There is one item that you can include in your art room that will significantly change the way reluctant boys feel about art class.
What is it? Blocks.
The reason is simple. Clear expectations and consequences are great ways to curb unwanted behaviors in the art room. But, sometimes, the lessons and materials you use matter even more. These may be just the hooks students need to see how special art class really is.
This idea all started with my mentor and elementary art teacher, Ms. Spears. She had a set of blocks that were available for students to use when they finished early. The boys (and some girls) were magnets to this center. At the end of class, she would take photos of the elaborate finished creations and put them up on a wall of fame.
I purchased a box set of Keva Planks my first year of teaching, and have since added several more sets for my art room. These blocks are a special treat for kids. Because my curriculum is so jam-packed with content, there is very little free time. When kids do finish early, I never feel bad about allowing a few extra minutes of architecture time.
Why would I feel bad? Well, the administration is very focused on kids being engaged in learning outcomes at all times, and I agree. No fluff here!
It’s easy to justify a class set of blocks on so many levels!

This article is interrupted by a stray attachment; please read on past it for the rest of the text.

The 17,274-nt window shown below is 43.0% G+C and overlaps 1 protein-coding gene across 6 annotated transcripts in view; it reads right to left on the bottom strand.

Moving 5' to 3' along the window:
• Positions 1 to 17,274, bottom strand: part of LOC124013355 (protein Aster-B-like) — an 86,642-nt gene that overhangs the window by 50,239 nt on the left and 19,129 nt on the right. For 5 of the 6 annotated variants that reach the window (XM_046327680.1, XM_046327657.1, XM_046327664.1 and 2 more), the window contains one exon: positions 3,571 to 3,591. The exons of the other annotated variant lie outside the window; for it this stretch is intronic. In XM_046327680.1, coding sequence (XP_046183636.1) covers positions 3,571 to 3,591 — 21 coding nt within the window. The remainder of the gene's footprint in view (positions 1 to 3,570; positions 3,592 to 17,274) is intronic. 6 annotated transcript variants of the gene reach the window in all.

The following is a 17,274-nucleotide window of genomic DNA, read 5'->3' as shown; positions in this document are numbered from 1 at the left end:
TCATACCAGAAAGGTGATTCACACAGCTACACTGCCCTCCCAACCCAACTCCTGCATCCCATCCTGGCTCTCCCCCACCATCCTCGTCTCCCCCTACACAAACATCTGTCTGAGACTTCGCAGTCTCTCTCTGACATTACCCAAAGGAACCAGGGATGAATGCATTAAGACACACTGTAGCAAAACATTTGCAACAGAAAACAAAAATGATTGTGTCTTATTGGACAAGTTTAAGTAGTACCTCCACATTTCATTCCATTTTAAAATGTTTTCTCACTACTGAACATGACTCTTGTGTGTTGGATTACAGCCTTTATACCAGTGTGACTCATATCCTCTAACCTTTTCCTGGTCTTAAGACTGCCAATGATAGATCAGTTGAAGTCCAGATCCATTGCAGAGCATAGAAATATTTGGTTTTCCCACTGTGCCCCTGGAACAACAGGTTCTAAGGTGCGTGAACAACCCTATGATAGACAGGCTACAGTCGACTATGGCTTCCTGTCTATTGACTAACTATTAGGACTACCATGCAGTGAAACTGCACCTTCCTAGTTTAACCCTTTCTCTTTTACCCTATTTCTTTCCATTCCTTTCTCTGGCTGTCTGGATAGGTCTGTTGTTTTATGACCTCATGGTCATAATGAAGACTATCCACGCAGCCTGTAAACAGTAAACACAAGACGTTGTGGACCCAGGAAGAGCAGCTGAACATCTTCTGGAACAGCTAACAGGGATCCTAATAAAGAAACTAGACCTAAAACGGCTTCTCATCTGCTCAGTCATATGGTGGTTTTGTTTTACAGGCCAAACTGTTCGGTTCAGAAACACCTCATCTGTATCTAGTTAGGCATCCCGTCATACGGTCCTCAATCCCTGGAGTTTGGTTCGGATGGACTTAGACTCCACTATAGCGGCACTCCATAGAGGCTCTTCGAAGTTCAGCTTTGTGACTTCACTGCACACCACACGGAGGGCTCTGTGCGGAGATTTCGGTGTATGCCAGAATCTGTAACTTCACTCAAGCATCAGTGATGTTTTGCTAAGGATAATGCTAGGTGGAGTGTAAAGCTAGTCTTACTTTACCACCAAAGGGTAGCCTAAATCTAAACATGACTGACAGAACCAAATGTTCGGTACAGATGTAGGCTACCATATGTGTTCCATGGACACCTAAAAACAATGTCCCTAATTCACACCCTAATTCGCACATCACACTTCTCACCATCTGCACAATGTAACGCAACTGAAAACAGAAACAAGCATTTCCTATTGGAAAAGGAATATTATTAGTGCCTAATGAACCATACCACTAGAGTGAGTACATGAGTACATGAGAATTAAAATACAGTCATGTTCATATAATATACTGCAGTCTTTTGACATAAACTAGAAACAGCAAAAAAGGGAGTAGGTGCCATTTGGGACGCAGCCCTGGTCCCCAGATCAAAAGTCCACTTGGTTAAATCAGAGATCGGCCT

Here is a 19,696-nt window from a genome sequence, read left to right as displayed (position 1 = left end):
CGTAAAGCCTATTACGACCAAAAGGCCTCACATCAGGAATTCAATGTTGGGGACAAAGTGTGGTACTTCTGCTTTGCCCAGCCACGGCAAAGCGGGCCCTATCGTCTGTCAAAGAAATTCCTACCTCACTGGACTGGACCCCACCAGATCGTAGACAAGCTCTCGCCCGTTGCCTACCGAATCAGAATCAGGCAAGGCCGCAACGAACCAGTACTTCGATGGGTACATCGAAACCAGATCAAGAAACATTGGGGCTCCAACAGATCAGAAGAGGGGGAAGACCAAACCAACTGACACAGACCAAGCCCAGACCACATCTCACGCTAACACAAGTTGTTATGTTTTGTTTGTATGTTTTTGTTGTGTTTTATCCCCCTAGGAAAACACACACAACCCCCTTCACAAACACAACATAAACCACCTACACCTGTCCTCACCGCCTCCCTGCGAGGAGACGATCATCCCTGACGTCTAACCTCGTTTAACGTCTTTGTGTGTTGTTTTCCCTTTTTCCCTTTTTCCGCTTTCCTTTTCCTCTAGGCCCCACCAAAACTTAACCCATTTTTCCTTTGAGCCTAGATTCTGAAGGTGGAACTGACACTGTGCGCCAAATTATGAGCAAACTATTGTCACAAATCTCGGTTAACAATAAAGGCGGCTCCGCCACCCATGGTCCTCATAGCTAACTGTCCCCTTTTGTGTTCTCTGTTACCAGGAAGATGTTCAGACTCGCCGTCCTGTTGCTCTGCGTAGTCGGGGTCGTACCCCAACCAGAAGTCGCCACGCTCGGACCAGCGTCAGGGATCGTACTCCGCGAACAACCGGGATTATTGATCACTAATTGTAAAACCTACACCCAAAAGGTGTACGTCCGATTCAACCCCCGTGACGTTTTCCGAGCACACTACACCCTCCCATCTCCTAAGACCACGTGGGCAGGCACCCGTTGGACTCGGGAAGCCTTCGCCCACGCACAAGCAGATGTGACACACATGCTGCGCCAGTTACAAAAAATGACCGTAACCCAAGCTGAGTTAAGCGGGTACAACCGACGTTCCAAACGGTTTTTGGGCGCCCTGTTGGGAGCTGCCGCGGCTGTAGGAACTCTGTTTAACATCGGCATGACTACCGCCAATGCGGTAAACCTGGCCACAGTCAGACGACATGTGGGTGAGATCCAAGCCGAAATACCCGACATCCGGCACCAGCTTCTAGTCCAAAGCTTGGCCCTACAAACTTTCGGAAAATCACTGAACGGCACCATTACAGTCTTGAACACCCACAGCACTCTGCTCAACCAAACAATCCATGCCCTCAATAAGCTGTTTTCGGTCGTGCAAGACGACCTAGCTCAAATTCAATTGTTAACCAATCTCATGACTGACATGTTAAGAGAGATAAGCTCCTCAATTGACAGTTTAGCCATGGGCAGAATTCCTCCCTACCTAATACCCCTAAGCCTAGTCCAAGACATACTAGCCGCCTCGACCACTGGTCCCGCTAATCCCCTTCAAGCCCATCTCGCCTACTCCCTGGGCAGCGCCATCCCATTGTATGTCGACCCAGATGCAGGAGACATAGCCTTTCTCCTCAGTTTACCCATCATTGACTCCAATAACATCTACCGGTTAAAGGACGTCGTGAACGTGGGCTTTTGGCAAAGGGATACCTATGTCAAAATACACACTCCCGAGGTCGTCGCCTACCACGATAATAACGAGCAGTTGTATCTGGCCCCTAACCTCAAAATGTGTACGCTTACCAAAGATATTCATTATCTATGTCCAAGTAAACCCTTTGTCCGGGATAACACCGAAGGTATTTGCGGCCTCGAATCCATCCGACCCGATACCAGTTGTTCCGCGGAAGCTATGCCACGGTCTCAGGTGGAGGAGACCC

When students build with blocks, they are working on collaboration, innovation, working in 3D, practical life skills, concentration, perseverance, patience, creativity, and sharing. The list goes on!
However, there are a few challenges in offering something this enticing in the art room.
These are the 3 biggest challenges I’ve encountered with allowing students to build in 3D.
1. Students rush through the regular project in order to get to the blocks.
I will usually limit only certain days that blocks are available. Or, I will check for quality work before they are allowed to use the blocks, and send them back to work if it’s not up to par.
2. Students want to build large forms on their own without sharing.
3. Students are too rough with the blocks.
Think catapults, blocks flying through the air, and roughly knocking down towers.
So, I created the following rules into a handy poster that I post down near the carpet where they build as a constant reminder.
Overall, the benefits outweigh the challenges, and I will have a class set of blocks in every classroom I teach in. Middle school students come back to the art room begging to use the blocks one more time. It’s also something my old classmates talk about at reunions. A treasured memory!
The boys (and girls) in my art classes beg me to get out the blocks. They come get them during indoor recesses (I loan them out), and they are so proud when I take their photos next to the creations and display them in the yearbook. It’s just the “hook” some students need to feel engaged and connected to an art form and has improved my reach to all students in the art room.
Do you allow students to build in 3D? Tell us about it!
What are other ways you engage reluctant boys (and girls!) in the art room?
Magazine articles and podcasts are opinions of professional education contributors and do not necessarily represent the position of the Art of Education University (AOEU) or its academic offerings. Contributors use terms in the way they are most often talked about in the scope of their educational experiences.